without unsafeCoerce.  It won't work.

Also I'm quite sure that the monads don't have associative (>>) either.
Consider this:

yes = onlyIf True
no  = onlyIf False

yes >> x >> no >> y

According to the intended semantics this should result in 'x', but what
does

yes >> (x >> no) >> y

result in?
```

23 Jan 2013 07:03

```>>>>> Ertugrul Söylemez <es <at> ertes.de> writes:

> There is a good reason why Haskell's type system would never have allowed to
> write this library.  I recommend the author to try again without
> unsafeCoerce.  It won't work.

You are right, and in fact what I wanted to do cannot be done.  It requires
distinguishing the final value as either a Left (result from short-circuiting)
or a Right (final value).  And EitherT can already do that, it just lacks a
convenience function to make it easier (i.e, not having to write lots of
nested if statements).

--

--
John Wiegley
FP Complete                         Haskell tools, training and consulting

_______________________________________________
```
23 Jan 2013 07:16

```>>>>> John Wiegley <johnw <at> fpcomplete.com> writes:

> And EitherT can already do that, it just lacks a convenience function to
> make it easier (i.e, not having to write lots of nested if statements).

Never mind, when/unless + left work just fine for this.

--

--
John Wiegley
FP Complete                         Haskell tools, training and consulting
```
23 Jan 2013 08:10

```>>>>> John Wiegley <johnw <at> fpcomplete.com> writes:

> Never mind, when/unless + left work just fine for this.

You know, it's been a humorous day.

First ekmett showed that I can't make a sane Monad instance for AndM or OrM.

Then I discovered I can't make a reasonable Monoid (no mempty, given only
'toBool'), so I dropped down to a Semigroup.  Further, my combinators for
EitherT can be implemented using just 'when' and 'left' to provide the
short-circuiting.

Already I had very little code left, until he showed me the Applicative
instance for Either, plus a little trick:

>>> Right 1 *> Right 2 *> Left 2 *> Right 5
Left 2              -- same functionality as my And semigroup

>>> let Left x |> y = y; x |> _ = x in Left 1 |> Right 2 |> Right 3
Right 2            -- same functionality as my Or semigroup

And poof, all my code just disappeared...

--

--
John Wiegley
FP Complete                         Haskell tools, training and consulting
```
23 Jan 2013 08:18

```John Wiegley <johnw <at> fpcomplete.com> wrote:

> And poof, all my code just disappeared...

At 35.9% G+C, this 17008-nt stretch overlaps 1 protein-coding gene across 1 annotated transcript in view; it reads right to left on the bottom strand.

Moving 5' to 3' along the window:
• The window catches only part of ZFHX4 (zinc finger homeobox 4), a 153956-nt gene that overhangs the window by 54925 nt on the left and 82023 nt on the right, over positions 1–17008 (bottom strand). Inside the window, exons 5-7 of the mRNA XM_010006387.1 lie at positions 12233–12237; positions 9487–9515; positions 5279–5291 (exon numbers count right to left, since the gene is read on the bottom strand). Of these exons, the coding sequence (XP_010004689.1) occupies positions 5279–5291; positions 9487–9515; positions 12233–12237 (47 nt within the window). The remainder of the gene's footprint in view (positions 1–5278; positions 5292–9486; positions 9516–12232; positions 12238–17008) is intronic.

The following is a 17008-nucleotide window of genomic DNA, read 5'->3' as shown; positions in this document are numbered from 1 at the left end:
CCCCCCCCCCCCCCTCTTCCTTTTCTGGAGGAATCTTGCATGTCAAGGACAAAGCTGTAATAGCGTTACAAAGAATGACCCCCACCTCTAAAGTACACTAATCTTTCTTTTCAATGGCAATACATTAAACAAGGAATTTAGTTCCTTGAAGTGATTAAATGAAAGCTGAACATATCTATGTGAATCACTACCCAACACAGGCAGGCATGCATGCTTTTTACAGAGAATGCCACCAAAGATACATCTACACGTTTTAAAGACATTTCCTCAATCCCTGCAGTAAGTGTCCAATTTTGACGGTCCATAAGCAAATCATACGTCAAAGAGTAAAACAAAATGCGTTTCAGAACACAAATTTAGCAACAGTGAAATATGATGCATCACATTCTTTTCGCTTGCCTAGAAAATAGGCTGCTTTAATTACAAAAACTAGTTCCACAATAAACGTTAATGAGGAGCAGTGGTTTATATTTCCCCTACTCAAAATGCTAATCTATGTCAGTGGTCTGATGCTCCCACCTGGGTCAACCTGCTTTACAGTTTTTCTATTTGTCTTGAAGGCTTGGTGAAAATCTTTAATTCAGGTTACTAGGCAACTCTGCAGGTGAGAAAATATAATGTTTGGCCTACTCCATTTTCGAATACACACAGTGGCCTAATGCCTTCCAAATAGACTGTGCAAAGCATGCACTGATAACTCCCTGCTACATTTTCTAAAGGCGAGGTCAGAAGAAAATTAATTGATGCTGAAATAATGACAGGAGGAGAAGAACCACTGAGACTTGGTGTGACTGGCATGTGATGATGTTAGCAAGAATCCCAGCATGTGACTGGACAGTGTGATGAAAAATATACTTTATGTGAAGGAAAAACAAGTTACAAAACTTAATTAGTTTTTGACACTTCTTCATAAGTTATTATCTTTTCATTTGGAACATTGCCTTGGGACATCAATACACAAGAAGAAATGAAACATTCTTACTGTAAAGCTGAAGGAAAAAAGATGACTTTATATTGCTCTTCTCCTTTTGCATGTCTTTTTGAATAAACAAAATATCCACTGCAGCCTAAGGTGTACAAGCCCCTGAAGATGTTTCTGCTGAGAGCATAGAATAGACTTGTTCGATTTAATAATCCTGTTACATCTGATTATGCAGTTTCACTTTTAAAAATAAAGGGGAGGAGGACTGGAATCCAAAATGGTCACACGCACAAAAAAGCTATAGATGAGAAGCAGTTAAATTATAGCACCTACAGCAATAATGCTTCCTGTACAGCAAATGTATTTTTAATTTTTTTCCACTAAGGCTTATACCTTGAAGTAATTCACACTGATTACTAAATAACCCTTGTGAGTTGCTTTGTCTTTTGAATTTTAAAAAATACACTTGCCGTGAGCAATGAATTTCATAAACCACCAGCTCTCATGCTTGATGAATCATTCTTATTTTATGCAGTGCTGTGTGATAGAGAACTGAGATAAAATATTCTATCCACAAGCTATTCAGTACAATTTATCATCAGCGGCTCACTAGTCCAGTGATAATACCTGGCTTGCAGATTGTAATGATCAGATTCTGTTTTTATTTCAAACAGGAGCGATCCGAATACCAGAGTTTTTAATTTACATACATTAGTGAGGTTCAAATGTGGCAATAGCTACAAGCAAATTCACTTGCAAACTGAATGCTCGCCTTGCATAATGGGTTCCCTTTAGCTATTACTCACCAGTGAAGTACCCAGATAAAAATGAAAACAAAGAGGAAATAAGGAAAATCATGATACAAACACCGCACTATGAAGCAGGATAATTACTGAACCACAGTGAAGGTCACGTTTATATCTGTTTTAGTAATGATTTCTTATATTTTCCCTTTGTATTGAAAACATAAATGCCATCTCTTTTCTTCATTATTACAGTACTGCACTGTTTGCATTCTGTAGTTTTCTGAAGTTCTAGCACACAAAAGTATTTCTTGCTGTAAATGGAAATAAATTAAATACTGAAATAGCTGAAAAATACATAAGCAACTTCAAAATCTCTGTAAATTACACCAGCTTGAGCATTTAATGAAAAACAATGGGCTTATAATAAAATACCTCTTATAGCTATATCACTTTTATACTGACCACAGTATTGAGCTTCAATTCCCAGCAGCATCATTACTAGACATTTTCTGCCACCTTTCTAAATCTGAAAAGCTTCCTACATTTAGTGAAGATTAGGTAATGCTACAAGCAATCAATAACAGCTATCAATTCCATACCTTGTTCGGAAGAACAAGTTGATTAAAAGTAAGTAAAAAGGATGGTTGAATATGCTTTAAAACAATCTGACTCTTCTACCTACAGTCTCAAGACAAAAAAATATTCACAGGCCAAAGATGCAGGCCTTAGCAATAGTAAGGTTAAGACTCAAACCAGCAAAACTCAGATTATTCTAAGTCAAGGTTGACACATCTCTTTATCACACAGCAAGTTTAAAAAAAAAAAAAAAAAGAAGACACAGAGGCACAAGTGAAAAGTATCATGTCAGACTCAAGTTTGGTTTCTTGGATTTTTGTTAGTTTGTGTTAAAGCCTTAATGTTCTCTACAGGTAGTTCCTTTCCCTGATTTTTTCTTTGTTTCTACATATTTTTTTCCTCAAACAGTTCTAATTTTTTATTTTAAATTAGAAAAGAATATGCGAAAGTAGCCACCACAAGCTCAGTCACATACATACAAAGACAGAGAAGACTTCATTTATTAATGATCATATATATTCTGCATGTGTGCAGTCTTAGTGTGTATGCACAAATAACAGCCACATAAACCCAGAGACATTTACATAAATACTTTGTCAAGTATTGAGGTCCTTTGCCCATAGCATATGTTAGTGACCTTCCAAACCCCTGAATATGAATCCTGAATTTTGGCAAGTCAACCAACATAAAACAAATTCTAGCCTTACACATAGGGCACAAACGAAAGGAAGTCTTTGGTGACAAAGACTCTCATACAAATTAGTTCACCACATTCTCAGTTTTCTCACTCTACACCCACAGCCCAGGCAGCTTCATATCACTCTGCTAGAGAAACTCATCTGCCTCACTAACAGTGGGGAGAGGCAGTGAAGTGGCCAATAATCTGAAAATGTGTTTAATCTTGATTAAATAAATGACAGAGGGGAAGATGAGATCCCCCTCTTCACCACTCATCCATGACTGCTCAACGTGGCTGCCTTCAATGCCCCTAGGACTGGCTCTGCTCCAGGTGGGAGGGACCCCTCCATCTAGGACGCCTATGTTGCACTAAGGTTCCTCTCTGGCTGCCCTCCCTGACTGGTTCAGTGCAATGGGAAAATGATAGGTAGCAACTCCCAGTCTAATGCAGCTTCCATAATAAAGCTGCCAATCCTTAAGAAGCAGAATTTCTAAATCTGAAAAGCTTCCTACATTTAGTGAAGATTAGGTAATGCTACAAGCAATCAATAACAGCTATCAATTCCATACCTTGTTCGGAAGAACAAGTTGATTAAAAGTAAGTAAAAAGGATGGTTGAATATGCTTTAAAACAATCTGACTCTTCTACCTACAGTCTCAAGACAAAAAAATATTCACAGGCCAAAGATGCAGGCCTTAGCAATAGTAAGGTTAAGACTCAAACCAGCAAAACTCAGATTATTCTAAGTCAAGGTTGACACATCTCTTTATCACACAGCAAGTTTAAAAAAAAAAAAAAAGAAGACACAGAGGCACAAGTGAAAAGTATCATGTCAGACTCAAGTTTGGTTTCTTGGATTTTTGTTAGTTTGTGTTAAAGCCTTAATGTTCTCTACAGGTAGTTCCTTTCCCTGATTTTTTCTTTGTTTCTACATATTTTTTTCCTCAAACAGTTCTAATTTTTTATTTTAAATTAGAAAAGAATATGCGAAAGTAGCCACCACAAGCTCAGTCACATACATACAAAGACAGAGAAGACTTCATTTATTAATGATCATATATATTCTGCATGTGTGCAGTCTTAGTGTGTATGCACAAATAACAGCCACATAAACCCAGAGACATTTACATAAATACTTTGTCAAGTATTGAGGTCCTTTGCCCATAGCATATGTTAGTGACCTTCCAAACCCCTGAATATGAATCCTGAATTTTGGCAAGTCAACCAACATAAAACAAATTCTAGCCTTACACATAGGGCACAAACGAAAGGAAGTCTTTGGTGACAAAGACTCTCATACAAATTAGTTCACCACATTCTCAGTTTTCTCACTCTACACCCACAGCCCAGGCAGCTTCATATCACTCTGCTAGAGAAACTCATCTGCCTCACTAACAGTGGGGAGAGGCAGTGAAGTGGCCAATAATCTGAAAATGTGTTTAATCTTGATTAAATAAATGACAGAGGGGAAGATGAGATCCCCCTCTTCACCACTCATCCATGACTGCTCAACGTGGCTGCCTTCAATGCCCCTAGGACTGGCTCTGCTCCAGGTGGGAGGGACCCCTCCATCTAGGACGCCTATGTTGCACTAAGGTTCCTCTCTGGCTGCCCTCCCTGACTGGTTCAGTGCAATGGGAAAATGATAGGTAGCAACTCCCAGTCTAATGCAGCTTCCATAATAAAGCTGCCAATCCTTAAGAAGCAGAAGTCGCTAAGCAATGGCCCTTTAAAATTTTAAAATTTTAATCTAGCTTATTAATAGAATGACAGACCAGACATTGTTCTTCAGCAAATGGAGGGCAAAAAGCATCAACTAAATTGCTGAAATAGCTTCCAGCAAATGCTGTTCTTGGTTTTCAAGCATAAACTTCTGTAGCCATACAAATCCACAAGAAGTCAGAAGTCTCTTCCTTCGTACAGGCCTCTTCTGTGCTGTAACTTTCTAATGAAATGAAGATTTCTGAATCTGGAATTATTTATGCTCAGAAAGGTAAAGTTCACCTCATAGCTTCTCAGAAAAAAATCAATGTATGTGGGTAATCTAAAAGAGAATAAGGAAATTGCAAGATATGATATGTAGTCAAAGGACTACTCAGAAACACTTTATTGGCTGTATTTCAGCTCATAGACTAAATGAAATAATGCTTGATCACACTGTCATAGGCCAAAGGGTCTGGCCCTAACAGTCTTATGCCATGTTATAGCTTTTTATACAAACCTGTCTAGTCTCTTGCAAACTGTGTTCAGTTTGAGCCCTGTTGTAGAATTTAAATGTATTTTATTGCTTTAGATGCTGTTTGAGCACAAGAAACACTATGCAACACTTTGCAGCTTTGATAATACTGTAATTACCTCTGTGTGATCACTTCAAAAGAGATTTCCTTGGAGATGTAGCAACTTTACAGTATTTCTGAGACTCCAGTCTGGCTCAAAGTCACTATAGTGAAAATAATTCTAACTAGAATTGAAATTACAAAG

Greets,
Ertugrul

--

--
Not to be or to be and (not to be or to be and (not to be or to be and
(not to be or to be and ... that is the list monad.
```
```_______________________________________________
```
23 Jan 2013 09:00

If we step back, I think the lesson here is that Haskell libraries exist, but the concepts are far enough from what you expect to exist given background knowledge from another programming language.

So what is actually needed is not monad-bool, but the equivalent documentation that makes a programmer which is not an expert in Haskell connect the dots like you did today.

Alexander

On Wed, Jan 23, 2013 at 8:10 AM, John Wiegley wrote:
>>>>> John Wiegley <johnw <at> fpcomplete.com> writes:

> Never mind, when/unless + left work just fine for this.

You know, it's been a humorous day.

First ekmett showed that I can't make a sane Monad instance for AndM or OrM.

Then I discovered I can't make a reasonable Monoid (no mempty, given only
'toBool'), so I dropped down to a Semigroup.  Further, my combinators for
EitherT can be implemented using just 'when' and 'left' to provide the
short-circuiting.

Already I had very little code left, until he showed me the Applicative
instance for Either, plus a little trick:

>>> Right 1 *> Right 2 *> Left 2 *> Right 5
Left 2              -- same functionality as my And semigroup

>>> let Left x |> y = y; x |> _ = x in Left 1 |> Right 2 |> Right 3
Right 2            -- same functionality as my Or semigroup

And poof, all my code just disappeared...

--
John Wiegley
FP Complete                         Haskell tools, training and consulting

_______________________________________________

```_______________________________________________
```
23 Jan 2013 22:14

2013/1/23 John Wiegley
>>>>> John Wiegley <johnw <at> fpcomplete.com> writes:

> Never mind, when/unless + left work just fine for this.

You know, it's been a humorous day.
...

Don't take it so hard. Trying to reinvent something is always a great exercise and makes you really understand the problem. And it can have interesting results too. One of my university professors once heard about some concept, but didn't know the details. He tried to derive the concept himself, and he actually invented something different, new and very useful.

...

>>> let Left x |> y = y; x |> _ = x in Left 1 |> Right 2 |> Right 3
Right 2            -- same functionality as my Or semigroup